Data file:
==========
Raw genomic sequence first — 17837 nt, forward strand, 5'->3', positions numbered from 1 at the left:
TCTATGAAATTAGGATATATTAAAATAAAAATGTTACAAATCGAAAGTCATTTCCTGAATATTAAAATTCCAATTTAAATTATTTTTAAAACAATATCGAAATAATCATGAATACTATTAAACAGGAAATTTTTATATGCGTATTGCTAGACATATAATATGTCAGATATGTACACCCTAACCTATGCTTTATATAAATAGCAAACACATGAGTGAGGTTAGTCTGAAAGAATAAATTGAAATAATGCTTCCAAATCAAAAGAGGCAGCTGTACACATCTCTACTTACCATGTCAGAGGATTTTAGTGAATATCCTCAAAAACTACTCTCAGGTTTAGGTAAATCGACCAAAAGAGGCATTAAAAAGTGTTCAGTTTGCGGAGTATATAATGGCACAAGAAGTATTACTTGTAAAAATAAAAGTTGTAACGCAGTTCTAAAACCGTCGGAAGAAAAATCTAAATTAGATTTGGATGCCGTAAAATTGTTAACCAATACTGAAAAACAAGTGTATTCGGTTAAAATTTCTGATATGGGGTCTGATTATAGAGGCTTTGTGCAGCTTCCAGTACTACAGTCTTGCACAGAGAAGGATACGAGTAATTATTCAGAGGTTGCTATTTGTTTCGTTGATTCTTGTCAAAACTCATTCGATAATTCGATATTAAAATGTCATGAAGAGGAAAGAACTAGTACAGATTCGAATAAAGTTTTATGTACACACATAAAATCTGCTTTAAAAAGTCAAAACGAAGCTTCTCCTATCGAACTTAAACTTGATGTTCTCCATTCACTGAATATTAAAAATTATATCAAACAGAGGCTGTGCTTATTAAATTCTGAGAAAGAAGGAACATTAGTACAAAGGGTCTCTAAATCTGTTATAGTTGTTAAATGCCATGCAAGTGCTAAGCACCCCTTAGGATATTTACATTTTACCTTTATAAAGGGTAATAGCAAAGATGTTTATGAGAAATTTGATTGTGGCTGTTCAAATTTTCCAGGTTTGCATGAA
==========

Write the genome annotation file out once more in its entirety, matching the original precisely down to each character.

Raw genomic sequence first — 17837 nt, forward strand, 5'->3', positions numbered from 1 at the left:
TCTATGAAATTAGGATATATTAAAATAAAAATGTTACAAATCGAAAGTCATTTCCTGAATATTAAAATTCCAATTTAAATTATTTTTAAAACAATATCGAAATAATCATGAATACTATTAAACAGGAAATTTTTATATGCGTATTGCTAGACATATAATATGTCAGATATGTACACCCTAACCTATGCTTTATATAAATAGCAAACACATGAGTGAGGTTAGTCTGAAAGAATAAATTGAAATAATGCTTCCAAATCAAAAGAGGCAGCTGTACACATCTCTACTTACCATGTCAGAGGATTTTAGTGAATATCCTCAAAAACTACTCTCAGGTTTAGGTAAATCGACCAAAAGAGGCATTAAAAAGTGTTCAGTTTGCGGAGTATATAATGGCACAAGAAGTATTACTTGTAAAAATAAAAGTTGTAACGCAGTTCTAAAACCGTCGGAAGAAAAATCTAAATTAGATTTGGATGCCGTAAAATTGTTAACCAATACTGAAAAACAAGTGTATTCGGTTAAAATTTCTGATATGGGGTCTGATTATAGAGGCTTTGTGCAGCTTCCAGTACTACAGTCTTGCACAGAGAAGGATACGAGTAATTATTCAGAGGTTGCTATTTGTTTCGTTGATTCTTGTCAAAACTCATTCGATAATTCGATATTAAAATGTCATGAAGAGGAAAGAACTAGTACAGATTCGAATAAAGTTTTATGTACACACATAAAATCTGCTTTAAAAAGTCAAAACGAAGCTTCTCCTATCGAACTTAAACTTGATGTTCTCCATTCACTGAATATTAAAAATTATATCAAACAGAGGCTGTGCTTATTAAATTCTGAGAAAGAAGGAACATTAGTACAAAGGGTCTCTAAATCTGTTATAGTTGTTAAATGCCATGCAAGTGCTAAGCACCCCTTAGGATATTTACATTTTACCTTTATAAAGGGTAATAGCAAAGATGTTTATGAGAAATTTGATTGTGGCTGTTCAAATTTTCCAGGTTTGCATGAA